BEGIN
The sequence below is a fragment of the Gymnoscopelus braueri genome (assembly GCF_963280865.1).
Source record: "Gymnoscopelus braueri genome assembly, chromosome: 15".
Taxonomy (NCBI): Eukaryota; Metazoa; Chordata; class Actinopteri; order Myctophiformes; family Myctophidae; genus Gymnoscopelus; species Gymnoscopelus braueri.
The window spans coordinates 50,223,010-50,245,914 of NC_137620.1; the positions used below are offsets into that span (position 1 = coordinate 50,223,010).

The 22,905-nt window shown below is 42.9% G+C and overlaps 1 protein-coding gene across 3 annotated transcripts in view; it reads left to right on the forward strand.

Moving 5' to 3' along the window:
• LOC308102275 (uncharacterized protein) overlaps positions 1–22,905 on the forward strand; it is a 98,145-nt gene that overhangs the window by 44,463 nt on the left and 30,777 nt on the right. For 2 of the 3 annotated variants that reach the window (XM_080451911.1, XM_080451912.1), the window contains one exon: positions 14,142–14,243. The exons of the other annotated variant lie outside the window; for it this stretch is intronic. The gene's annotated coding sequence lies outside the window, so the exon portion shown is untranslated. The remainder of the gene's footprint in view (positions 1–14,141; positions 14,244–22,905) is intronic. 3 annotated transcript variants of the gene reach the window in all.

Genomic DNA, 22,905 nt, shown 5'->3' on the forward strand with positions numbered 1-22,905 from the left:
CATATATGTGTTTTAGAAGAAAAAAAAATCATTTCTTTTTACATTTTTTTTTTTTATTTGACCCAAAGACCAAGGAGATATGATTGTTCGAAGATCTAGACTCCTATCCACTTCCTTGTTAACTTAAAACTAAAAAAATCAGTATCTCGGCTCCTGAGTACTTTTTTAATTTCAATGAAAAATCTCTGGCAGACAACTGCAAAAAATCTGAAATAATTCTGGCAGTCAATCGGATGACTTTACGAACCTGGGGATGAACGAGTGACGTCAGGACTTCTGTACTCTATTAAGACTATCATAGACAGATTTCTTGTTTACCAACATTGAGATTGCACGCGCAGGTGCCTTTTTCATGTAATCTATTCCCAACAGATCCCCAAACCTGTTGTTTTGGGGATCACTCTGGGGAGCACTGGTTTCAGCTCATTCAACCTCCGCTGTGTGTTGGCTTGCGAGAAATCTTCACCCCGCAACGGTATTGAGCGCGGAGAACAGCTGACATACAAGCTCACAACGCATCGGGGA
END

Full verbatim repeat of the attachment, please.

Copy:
The sequence below is a fragment of the Gymnoscopelus braueri genome (assembly GCF_963280865.1).
Source record: "Gymnoscopelus braueri genome assembly, chromosome: 15".
Taxonomy (NCBI): Eukaryota; Metazoa; Chordata; class Actinopteri; order Myctophiformes; family Myctophidae; genus Gymnoscopelus; species Gymnoscopelus braueri.
The window spans coordinates 50,223,010-50,245,914 of NC_137620.1; the positions used below are offsets into that span (position 1 = coordinate 50,223,010).

The 22,905-nt window shown below is 42.9% G+C and overlaps 1 protein-coding gene across 3 annotated transcripts in view; it reads left to right on the forward strand.

Moving 5' to 3' along the window:
• LOC308102275 (uncharacterized protein) overlaps positions 1–22,905 on the forward strand; it is a 98,145-nt gene that overhangs the window by 44,463 nt on the left and 30,777 nt on the right. For 2 of the 3 annotated variants that reach the window (XM_080451911.1, XM_080451912.1), the window contains one exon: positions 14,142–14,243. The exons of the other annotated variant lie outside the window; for it this stretch is intronic. The gene's annotated coding sequence lies outside the window, so the exon portion shown is untranslated. The remainder of the gene's footprint in view (positions 1–14,141; positions 14,244–22,905) is intronic. 3 annotated transcript variants of the gene reach the window in all.

Genomic DNA, 22,905 nt, shown 5'->3' on the forward strand with positions numbered 1-22,905 from the left:
CATATATGTGTTTTAGAAGAAAAAAAAATCATTTCTTTTTACATTTTTTTTTTTTATTTGACCCAAAGACCAAGGAGATATGATTGTTCGAAGATCTAGACTCCTATCCACTTCCTTGTTAACTTAAAACTAAAAAAATCAGTATCTCGGCTCCTGAGTACTTTTTTAATTTCAATGAAAAATCTCTGGCAGACAACTGCAAAAAATCTGAAATAATTCTGGCAGTCAATCGGATGACTTTACGAACCTGGGGATGAACGAGTGACGTCAGGACTTCTGTACTCTATTAAGACTATCATAGACAGATTTCTTGTTTACCAACATTGAGATTGCACGCGCAGGTGCCTTTTTCATGTAATCTATTCCCAACAGATCCCCAAACCTGTTGTTTTGGGGATCACTCTGGGGAGCACTGGTTTCAGCTCATTCAACCTCCGCTGTGTGTTGGCTTGCGAGAAATCTTCACCCCGCAACGGTATTGAGCGCGGAGAACAGCTGACATACAAGCTCACAACGCATCGGGGA